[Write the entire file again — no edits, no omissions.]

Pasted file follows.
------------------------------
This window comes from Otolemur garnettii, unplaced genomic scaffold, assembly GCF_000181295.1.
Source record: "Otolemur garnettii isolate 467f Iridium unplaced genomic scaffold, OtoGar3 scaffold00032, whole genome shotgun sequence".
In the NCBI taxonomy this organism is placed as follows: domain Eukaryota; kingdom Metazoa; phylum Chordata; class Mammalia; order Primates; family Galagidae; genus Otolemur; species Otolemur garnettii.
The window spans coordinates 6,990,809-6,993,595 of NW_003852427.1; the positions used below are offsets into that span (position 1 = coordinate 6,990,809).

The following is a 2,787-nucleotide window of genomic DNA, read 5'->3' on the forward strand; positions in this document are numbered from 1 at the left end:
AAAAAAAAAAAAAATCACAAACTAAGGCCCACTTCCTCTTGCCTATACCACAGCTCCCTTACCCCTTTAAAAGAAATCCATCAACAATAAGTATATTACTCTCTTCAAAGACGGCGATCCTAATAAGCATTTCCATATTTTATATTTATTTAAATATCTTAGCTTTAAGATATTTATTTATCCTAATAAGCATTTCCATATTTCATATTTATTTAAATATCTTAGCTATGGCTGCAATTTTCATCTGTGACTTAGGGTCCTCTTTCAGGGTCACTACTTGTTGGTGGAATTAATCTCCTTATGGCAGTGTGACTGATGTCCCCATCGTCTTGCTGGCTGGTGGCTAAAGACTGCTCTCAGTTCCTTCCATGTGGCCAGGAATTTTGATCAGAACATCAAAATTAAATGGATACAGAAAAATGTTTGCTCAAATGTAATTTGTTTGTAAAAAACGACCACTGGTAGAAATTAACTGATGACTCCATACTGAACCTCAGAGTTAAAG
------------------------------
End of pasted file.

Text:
This window comes from Otolemur garnettii, unplaced genomic scaffold, assembly GCF_000181295.1.
Source record: "Otolemur garnettii isolate 467f Iridium unplaced genomic scaffold, OtoGar3 scaffold00032, whole genome shotgun sequence".
In the NCBI taxonomy this organism is placed as follows: domain Eukaryota; kingdom Metazoa; phylum Chordata; class Mammalia; order Primates; family Galagidae; genus Otolemur; species Otolemur garnettii.
The window spans coordinates 6,990,809-6,993,595 of NW_003852427.1; the positions used below are offsets into that span (position 1 = coordinate 6,990,809).

The following is a 2,787-nucleotide window of genomic DNA, read 5'->3' on the forward strand; positions in this document are numbered from 1 at the left end:
AAAAAAAAAAAAAATCACAAACTAAGGCCCACTTCCTCTTGCCTATACCACAGCTCCCTTACCCCTTTAAAAGAAATCCATCAACAATAAGTATATTACTCTCTTCAAAGACGGCGATCCTAATAAGCATTTCCATATTTTATATTTATTTAAATATCTTAGCTTTAAGATATTTATTTATCCTAATAAGCATTTCCATATTTCATATTTATTTAAATATCTTAGCTATGGCTGCAATTTTCATCTGTGACTTAGGGTCCTCTTTCAGGGTCACTACTTGTTGGTGGAATTAATCTCCTTATGGCAGTGTGACTGATGTCCCCATCGTCTTGCTGGCTGGTGGCTAAAGACTGCTCTCAGTTCCTTCCATGTGGCCAGGAATTTTGATCAGAACATCAAAATTAAATGGATACAGAAAAATGTTTGCTCAAATGTAATTTGTTTGTAAAAAACGACCACTGGTAGAAATTAACTGATGACTCCATACTGAACCTCAGAGTTAAAG